These kinds of horizontal top tube hanger systems are a good option when you have to hang a bike somewhere visible. There are others on the market but the Stasdock does a great job of both looking good and being useful. There’s room for a helmet, CO2 canisters, sunglasses, and shoes in the main unit and if you want to add the capacity to hang clothing under it, there’s an add-on. There are also three colours available to match your decor, or your bike, and the shelf that actually holds the bike uses a soft foam to protect the finish.
Given that the shelf is horizontal though, you will probably want to use this with bikes that have a matching top tube. If you’ve got a deep angle in the top tube the bike is going to hang at an angle. The main thing you want to watch out for though is the mounting. The max weight is fairly low but you definitely don’t want to mount to drywall alone, even with wall plugs/anchors. In the US, most walls use a 16 inch on centre stud arrangement and given the width is 13.7 inches that means it’s impossible to hit two studs. You could mount something to the studs then mount this to that but you’ll have to figure it all out. If you can get it to work – or you’re working with brick walls – then this is a solution that will display your bike like the centrepiece it is.
So far, all of the options that we’ve featured required drilling into the wall. That’s not a big deal for some but for others it’s a deal-breaker. If you have a wall you can’t drill into, or you aren’t allowed to drill into, then the Feedback Sports Velo Cache is an option. The way it holds the bike is the same as the Velo Wall Rack but instead of needing a wall Feedback Sports provides a base and post. Not only does it not require drilling into a wall, it doesn’t require a wall at all.
If you want to put it in the centre of the room there’s no reason you can’t. You can even buy an expansion kit that adds an additional base leg and support for two more bikes. The downside of the strategy is that it does take up a lot of floor space. You can stack two bikes vertically, so there’s some space-saving, but this solution is more about keeping your bikes safe and organised than it is about saving space.
If you have more wall space than floor space but still need a no-drill solution then this stand from Saris is an option. While the Feedback Sports Velo Cache takes up a lot of floor space the Saris Bike Bunk limits its needs in that department by resting against the wall. As the weight of the bikes push down, the angle of the stand converts that pressure horizontally and pushes back against the wall.
It lets you stack two bikes on top of each other to save space. There’s no adjustability for slanting top tubes but there is adjustability for where the bikes sit on the pole. Just keep in mind that there’s only so much height to play with. If you are tall and trying to store two bikes, you’ll want to make sure there is enough room to space them out.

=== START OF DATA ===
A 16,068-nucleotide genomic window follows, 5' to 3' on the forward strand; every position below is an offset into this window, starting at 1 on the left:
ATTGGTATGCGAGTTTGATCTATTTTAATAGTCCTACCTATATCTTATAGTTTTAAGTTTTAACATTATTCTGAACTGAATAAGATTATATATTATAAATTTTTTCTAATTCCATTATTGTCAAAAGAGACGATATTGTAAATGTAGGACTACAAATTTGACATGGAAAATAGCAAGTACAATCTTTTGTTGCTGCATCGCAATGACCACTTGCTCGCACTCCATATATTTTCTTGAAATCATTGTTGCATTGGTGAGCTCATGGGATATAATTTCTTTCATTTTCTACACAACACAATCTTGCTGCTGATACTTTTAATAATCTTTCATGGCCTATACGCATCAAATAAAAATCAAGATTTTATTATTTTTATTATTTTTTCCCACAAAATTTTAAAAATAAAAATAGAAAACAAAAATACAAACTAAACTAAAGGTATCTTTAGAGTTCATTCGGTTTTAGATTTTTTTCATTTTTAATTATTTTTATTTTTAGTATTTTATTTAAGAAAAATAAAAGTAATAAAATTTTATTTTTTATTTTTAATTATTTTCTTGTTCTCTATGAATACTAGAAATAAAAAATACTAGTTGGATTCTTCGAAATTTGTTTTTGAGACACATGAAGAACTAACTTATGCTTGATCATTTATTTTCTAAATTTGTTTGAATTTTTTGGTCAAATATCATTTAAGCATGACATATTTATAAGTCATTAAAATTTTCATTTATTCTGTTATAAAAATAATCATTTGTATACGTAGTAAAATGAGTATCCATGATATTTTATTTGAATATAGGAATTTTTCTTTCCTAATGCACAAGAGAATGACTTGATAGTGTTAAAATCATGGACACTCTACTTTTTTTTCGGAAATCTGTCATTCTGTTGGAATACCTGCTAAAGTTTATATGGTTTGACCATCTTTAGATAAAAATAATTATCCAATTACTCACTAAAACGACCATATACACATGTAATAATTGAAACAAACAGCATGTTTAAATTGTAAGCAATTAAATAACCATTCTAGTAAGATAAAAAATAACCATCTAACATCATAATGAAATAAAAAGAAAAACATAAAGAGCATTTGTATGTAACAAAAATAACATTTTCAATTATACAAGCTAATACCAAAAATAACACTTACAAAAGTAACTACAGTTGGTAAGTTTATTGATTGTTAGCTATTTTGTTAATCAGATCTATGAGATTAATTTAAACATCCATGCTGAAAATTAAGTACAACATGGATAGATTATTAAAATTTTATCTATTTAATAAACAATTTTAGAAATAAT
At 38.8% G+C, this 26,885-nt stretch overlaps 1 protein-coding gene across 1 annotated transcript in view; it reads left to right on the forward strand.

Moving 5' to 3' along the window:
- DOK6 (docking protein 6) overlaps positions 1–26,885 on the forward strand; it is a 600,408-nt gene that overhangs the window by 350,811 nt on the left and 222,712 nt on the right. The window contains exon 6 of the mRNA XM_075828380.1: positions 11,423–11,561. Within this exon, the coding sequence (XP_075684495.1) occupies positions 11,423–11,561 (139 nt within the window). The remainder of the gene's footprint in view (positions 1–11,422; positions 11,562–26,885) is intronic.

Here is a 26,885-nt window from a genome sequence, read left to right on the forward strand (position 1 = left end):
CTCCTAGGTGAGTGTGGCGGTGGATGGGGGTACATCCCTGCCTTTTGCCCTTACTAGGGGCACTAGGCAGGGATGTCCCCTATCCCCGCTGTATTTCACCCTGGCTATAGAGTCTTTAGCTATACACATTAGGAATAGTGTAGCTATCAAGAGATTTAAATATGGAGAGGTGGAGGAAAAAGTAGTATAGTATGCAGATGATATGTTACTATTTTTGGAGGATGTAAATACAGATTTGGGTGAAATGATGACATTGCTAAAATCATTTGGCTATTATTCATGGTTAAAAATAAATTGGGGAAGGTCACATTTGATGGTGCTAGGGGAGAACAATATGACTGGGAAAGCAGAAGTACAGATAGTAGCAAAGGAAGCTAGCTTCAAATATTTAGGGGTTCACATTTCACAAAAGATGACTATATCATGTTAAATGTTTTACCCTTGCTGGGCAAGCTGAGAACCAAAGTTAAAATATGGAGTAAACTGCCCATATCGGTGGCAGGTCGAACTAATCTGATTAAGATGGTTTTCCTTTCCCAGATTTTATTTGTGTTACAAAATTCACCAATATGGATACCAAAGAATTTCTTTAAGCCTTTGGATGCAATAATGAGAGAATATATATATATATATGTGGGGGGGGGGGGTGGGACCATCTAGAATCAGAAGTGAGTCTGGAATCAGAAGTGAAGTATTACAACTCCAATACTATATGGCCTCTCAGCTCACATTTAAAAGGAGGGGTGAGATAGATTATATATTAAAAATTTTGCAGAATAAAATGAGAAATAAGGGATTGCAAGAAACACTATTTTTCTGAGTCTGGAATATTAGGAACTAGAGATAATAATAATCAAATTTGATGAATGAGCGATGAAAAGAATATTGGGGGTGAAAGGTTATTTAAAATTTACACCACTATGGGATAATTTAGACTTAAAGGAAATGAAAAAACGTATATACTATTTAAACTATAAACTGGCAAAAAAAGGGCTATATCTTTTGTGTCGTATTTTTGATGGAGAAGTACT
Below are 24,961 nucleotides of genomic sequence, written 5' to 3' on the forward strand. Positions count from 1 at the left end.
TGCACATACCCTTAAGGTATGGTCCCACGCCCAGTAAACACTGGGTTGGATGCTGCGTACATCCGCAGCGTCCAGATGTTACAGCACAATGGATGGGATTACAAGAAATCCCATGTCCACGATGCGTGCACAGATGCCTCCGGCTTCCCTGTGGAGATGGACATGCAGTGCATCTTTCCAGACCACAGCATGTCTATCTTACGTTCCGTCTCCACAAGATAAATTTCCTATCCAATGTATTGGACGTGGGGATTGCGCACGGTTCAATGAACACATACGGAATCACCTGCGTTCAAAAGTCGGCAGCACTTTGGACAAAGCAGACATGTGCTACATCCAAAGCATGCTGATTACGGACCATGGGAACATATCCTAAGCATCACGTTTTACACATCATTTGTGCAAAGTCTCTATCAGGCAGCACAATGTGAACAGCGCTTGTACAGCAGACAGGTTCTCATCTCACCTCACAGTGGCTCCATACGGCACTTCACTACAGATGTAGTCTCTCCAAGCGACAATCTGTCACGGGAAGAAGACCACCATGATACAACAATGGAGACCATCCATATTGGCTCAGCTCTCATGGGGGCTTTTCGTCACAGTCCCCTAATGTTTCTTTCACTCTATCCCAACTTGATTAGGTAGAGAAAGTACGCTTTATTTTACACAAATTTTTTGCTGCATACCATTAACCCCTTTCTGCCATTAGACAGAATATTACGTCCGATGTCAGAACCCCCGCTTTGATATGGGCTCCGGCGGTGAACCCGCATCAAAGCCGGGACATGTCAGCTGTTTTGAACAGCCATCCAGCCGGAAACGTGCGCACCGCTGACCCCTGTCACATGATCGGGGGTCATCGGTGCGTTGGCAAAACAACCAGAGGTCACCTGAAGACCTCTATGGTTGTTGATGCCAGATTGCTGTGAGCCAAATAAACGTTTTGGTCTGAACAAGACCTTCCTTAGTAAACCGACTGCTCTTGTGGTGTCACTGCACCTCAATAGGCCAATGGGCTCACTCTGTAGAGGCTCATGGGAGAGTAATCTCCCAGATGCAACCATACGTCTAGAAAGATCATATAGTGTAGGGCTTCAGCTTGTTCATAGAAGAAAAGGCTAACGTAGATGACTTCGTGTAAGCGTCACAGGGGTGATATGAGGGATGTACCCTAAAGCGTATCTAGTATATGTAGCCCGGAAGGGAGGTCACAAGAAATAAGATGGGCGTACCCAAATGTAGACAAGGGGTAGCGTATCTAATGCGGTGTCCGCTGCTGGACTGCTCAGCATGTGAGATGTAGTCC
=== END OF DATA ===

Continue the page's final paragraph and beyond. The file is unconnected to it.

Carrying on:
The Topeak Dual-Touch Bike Stand mounts by pushing against the ceiling and floor and with an expansion kit you can fit up to four bikes on the stand, and just like the Velo Wall Rack, there is plenty of adjustability to account for angled top tubes.
What makes this a good choice, in contrast to the Velo Wall rack, is the adjustability for changing bike needs, which is great if you have a growing family. As children get bigger, so do their bikes, and the Dual Touch can easily accommodate this.
There are a few mounting things to consider though: It’s easy to cave in drywall on the ceiling so make sure you have something solid, like a stud, under the contact point. More importantly though, you will fill up vertical space very quickly. Even with a 9.5ft / 2.9-metre ceiling, it’s a struggle to fit two adult bikes and a kids’ bike. You will need just the right kind of room to make this work for more than two bikes.
If you need quick and easy access to your bike every day, and have the floor space, then the Feedback Sports Rakk Bike Stand is a great option to make sure your bike stays upright, while being easily accessible.
This probably won’t be many people’s first choice, as it doesn’t actually save any space, but if you have room to store your bike horizontally on the ground, this will keep your walls clean and safe from handlebar damage.
It would be even more useful if the tyre actually sat on the ground but if you aren’t trying to level a saddle that’s less of a concern. There are products out there, often called display stands, that use a fork design to grab the axle outside of the frame. They are less expensive but don’t always work with disc brake bikes and the Rakk is much more sturdy.
If you have no space inside for your bikes, but access to an outdoor area, then consider a lockable bike shelter, like this one from Asgard. We’ve picked out this one specifically as it has space for storing two bikes and is at the more affordable end of the price spectrum compared to some of Asgard’s offerings, but there are lots of options if you need to store more bikes, e-bikes, or additional tools and accessories.
Asgard shelters are sturdy and secure, made from galvanised steel, and feature a three-point locking system to keep your bikes safe, and their locks are claimed to be pick and drill resistant. They provide waterproof protection and are resistant to rust, so once it’s put together you don’t need to worry about maintaining it in the long term.